Ah Ireland, scene of my first holiday abroad] We spent two weeks touring round in a Morris Minor, three hefty teenagers trying to cook on a two-legged Primus stove and sleep in a two-berth cub tent. I drew the middle, and was forced into a foetal position between the two tent poles. The others had the choice of sleeping with their legs or head outside.
We saw ourselves as wildly sophisticated, compared with the simple Irish. But they were not so simple . . . One day, we booked a boat to fish on Lough Ennell for trout. The bigger Irish lakes are like small seas when the wind blows, and we looked alarmingly at waves crashing on the shore.
We had planned to take a motorised boat but the owner assured us we would not need one. The huge wooden craft was so wide that it took two of us to row, and after 40 minutes battling against the wind, we were far enough out to start fishing. Within minutes, however, the wind had blown us back to where we started. This routine continued all day, because we had no anchor. It was only when we gave up, our arms aching from all that rowing, that we discovered our enterprising Irishman didn't actually have any boats with engines.
We had been fooled because earlier, when we had asked him where we could get fresh water, he had directed us to a well at the end of the road. We couldn't find it, despite searching everywhere. All we found was a small stream.
'Did you get your water?' he asked as we returned.
'No, we couldn't see it. All we found was a stream with fish swimming in it,' we replied.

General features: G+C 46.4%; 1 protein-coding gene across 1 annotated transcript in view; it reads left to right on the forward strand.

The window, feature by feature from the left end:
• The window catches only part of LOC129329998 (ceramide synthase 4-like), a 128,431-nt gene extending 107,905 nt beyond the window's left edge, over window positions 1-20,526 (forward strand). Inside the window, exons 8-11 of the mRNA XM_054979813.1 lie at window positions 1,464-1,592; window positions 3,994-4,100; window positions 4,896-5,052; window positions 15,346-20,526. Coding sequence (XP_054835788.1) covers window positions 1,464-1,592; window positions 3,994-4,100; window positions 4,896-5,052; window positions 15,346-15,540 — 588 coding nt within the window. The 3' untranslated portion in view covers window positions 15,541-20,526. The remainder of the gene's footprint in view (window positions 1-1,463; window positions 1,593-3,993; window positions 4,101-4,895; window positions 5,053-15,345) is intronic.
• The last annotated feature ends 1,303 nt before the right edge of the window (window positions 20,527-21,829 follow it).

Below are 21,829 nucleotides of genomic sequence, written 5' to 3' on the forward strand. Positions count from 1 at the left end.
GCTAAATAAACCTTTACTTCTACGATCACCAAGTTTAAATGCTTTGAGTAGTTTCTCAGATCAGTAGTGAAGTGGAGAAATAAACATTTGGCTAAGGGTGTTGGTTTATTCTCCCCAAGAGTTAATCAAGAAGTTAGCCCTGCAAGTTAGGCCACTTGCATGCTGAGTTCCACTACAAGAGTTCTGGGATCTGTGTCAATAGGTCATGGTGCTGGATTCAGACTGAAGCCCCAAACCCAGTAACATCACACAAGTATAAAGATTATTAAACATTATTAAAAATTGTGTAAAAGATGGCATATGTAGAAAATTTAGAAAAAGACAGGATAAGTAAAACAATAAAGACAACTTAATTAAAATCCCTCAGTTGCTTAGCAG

'Are there fish in it? I never knew that . . .' he said.
Being in Ireland is a salutary lesson for those who rush everywhere. I went sea-fishing near Cork with an Irishman, who directed me through the back roads. After a while, I recognised the route, so on the way back, I decided go a different way.
'Why are you coming this way?' he asked.
'Because it's about five minutes faster than the way you brought me,' I replied.
'What are you going to do with the five minutes?' he asked.
After the scurry of England, it's hard to adjust to a life at 33rpm. After a leisurely three-hour lunch in a country pub, talking to a local about the area, I asked if he went fishing.
'Oh no, I wouldn't have time for that,' he said seriously.
It's true. The country Irish really believe that their life is wildly hectic, and few of them fish. It probably explains why the fishing is generally far better than in England. At this time of year, the ferries are full of British anglers, and fishing is Ireland's most important source of tourism, greater even than golf. In the circumstances, you would expect the country to take greater care of this asset. But it allows salmon farms to wreck the west-coast sea-trout fishing, and also indiscriminate salmon-netting to take place on the high seas when those fish are worth far more if they swim back up the rivers.
Still, it is hard to get too dispirited about such things when you drive along and see, in diametrically opposed road signs, directions to the same place. And if you drive through Waterford, on a straight road with no turn-offs, you see arrows painted on the road, directing you straight on. I've never understood that one.
I am writing this from Currarevagh House, a beautiful country house at Oughterard in Galway, surrounded by 30ft rhododendrons and looking out on Lough Corrib, where tomorrow I shall try to catch trout by the oldest known method of fly- fishing.
Somehow I feel that the week will supply me with a further fund of stories. Walking past the tiger skin on the main stairway (the poor beast looks as if it has been caught on the wall by a giant paint-roller), I found it difficult to locate my room. Not surprising, really.
The numbers start at 4, followed by 8, 14, 10, 9, and then my room, which is number 5. There is no key to the room, which has a bell inside.
It's great to be back in Ireland.Reuse content